Post-pill PCOS happens when you had regular cycles before the pill (or another form of hormonal birth control), but they become irregular or vanish altogether once you stop taking it. In an article last week, I talked about the three main types of PCOS. The women who fall into one of those three categories have one thing in common: their problems did NOT come up as a result of using the contraceptive pill. They may have been told to use it to manage their symptoms and “regulate” their period. But their amenorrhea or irregular cycles are not caused by the pill.
There is, however, the not uncommon category of women, who start experiencing PCOS-like symptoms, or even secondary amenorrhea after they stop hormonal birth control. They quit the pill and they realize their period does not return. Or it returns for a month or two only to vanish off completely. This is part of something called post-birth control syndrome (PBCS).
I have post-pill PCOS. Now what?
First of all, don’t panic. If you’re not trying to get pregnant and go to your doctor, you might be told to get back on the pill. Please don’t! That is not a cure and the amenorrhea will still be there when you stop again. You have to realize that the pill works by stopping ovulation altogether. The bleed you see monthly is simply a withdraw bleed, not a real menstrual period. Real menstruation requires ovulation. The pill also basically stops the communication between your pituitary gland and the ovaries. Sometimes, after being “on pause” for a while, your body can’t get back into its normal rhythm. You need to also remember that for about 40% of women, the first cycle post-pill is anovulatory!
There are two situations for post-pill amenorrhea: one, where the symptoms and blood work looks similar to that of hypothalamic amenorrhea. Specifically, your LH, FSH, and estrogen will be low and there will be no sign your ovaries are producing any follicles even six months after stopping the pill. The second and slightly more common situation is post-pill PCOS. Here, LH:FSH ratio will be high, as it is with PCOS in general, there will be follicles on the ovaries (that most will qualify as a polycystic aspect). You might even have some elevated androgens. However, the difference from other PCOS types is that your periods were regular BEFORE the pill.
Check for hidden causes
If you’ve been on hormonal birth control for many years, there’s a chance you’ve developed a condition in the meantime. For instance, if you’ve been constantly undereating or working out too much, it’s possible to have actually developed hypothalamic amenorrhea. Since you were on the pill, you did not realize your body does not want to ovulate anymore, due to all the stress it’s being put through. But once you stop the pill, you start seeing the symptoms. If you believe you might be in this category, you might want to talk to a nutritionist or a functional doctor who will check your diet and lifestyle and see if there’s anything that might be causing an imbalance.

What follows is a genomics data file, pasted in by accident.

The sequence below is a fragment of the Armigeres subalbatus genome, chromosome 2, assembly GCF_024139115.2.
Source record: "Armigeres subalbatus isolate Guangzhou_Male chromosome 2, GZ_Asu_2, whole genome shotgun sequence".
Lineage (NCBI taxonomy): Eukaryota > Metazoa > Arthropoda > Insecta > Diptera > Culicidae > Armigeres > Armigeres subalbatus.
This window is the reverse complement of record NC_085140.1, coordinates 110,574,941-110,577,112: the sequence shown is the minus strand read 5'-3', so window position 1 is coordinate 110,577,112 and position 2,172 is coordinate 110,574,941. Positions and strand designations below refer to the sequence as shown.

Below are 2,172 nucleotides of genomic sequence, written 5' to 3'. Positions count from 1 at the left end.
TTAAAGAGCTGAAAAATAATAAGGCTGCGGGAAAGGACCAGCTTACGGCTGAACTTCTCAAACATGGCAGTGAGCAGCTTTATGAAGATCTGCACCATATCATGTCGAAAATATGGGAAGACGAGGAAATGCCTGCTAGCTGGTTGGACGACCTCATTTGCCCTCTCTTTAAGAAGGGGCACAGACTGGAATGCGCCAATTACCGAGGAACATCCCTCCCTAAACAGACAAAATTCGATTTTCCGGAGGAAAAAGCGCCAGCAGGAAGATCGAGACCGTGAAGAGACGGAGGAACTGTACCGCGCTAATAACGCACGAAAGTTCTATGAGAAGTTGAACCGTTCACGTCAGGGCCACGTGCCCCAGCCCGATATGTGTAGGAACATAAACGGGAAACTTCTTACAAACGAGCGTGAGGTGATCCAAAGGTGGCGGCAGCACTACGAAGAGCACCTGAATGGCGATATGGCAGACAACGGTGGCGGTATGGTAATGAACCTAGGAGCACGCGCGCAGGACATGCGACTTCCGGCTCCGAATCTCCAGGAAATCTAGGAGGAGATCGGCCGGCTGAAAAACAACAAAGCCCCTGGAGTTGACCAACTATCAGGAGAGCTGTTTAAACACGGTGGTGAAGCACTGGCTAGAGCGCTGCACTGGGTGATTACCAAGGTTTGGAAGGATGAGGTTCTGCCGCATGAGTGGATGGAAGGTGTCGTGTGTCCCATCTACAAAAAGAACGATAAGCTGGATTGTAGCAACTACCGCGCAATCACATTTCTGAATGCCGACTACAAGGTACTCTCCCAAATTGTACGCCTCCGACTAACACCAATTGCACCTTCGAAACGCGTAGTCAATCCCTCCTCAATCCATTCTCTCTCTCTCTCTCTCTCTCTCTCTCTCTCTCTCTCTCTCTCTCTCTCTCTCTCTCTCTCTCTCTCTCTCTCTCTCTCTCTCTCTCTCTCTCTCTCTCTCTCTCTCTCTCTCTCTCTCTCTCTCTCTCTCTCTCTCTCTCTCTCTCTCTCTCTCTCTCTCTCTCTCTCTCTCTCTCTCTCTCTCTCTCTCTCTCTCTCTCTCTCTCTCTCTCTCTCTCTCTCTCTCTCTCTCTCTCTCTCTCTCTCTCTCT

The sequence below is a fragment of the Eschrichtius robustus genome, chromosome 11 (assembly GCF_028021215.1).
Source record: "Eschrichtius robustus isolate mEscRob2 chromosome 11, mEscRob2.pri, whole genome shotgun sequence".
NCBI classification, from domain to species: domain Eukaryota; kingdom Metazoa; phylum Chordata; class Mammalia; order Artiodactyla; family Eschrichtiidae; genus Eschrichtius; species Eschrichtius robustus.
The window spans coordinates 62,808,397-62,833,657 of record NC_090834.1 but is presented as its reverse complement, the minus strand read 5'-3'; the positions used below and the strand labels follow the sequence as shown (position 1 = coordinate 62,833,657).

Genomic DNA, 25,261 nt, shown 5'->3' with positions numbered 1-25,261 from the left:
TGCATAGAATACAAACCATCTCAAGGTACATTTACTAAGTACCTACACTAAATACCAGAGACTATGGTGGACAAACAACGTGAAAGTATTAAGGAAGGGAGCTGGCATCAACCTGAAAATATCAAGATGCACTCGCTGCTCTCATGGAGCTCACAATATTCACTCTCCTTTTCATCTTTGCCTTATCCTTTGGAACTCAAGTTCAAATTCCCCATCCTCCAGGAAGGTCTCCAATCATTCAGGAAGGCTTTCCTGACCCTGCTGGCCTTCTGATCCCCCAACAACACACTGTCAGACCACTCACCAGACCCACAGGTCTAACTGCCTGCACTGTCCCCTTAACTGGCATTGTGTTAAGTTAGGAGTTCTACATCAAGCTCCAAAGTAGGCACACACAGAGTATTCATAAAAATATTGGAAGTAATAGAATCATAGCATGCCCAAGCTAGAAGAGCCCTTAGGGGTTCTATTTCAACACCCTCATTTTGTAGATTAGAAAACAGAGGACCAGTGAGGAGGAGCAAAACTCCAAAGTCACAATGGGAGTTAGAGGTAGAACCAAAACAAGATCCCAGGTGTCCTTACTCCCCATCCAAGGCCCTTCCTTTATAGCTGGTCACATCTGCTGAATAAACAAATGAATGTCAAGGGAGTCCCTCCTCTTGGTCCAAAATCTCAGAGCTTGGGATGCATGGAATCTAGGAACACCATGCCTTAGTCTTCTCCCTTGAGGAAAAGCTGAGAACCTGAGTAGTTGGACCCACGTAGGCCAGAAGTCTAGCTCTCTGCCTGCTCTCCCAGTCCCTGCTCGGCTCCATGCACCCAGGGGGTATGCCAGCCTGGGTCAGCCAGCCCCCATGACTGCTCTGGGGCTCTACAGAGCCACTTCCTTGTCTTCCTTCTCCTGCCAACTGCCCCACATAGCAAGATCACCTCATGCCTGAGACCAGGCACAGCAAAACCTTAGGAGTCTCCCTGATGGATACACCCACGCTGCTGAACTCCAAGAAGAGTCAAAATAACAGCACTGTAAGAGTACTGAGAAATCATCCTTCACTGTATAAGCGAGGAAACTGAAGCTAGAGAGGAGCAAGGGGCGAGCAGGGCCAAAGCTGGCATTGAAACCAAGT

On the other end, you might have actually developed insulin resistance during the years of taking the pill. If a slight issue existed even before, but it was too small to give symptoms at the time, it may have worsened over the years. If you feel you have symptoms of insulin resistance, such as excess weight, inability to lose weight, or weight that piles around your waist, definitely get it checked.
Don’t forget about the thyroid. There have been studies linking thyroid issues to extended use of hormonal birth control. So try to request a full thyroid panel (NOT just TSH) to check for any issues.
In short, regular ovulation is a sign of health. Since you didn’t have on while on the pill, it is possible that a health issue began during that time and you did not realize it.
Don’t go back on hormonal birth control
If you don’t want to get pregnant right away, many doctors will tell you to go back on the pill (or another form of hormonal birth control) to “regulate” your periods. DON’T DO IT! Like I said a million times, birth control stops ovulation and the monthly bleed is simply a withdraw bleed, not a real period. If your problems are only post-pill and you ruled out hidden causes, it means your best option is to be patient. Depending on the type of contraceptive you were on, the side effects coming off might be worse. Yasmin (or Yaz) is one of the worst one as women usually experience a big androgen surge when coming off (think hair loss, hirsutism, acne, anovulation).
Treatment options for post-pill PCOS
Licorice and white peony are two supplements that are amazing for post-pill PCOS. If you have high LH, stay away from Vitex, as it will only worsen your symptoms. Make sure you reduce stress as much as possible, exercise regularly (but not too intense as that can stop you from ovulating as well). Eating a healthy, balanced diet, where you get enough calories from the right sources is essential. For more information, check out this great article by the PCOS Diva.
As always, if you like this article, please share it and help inform women about their health. If you experienced post-pill PCOS, leave a comment below and tell us how you’re treating it and how long it took to get your period back.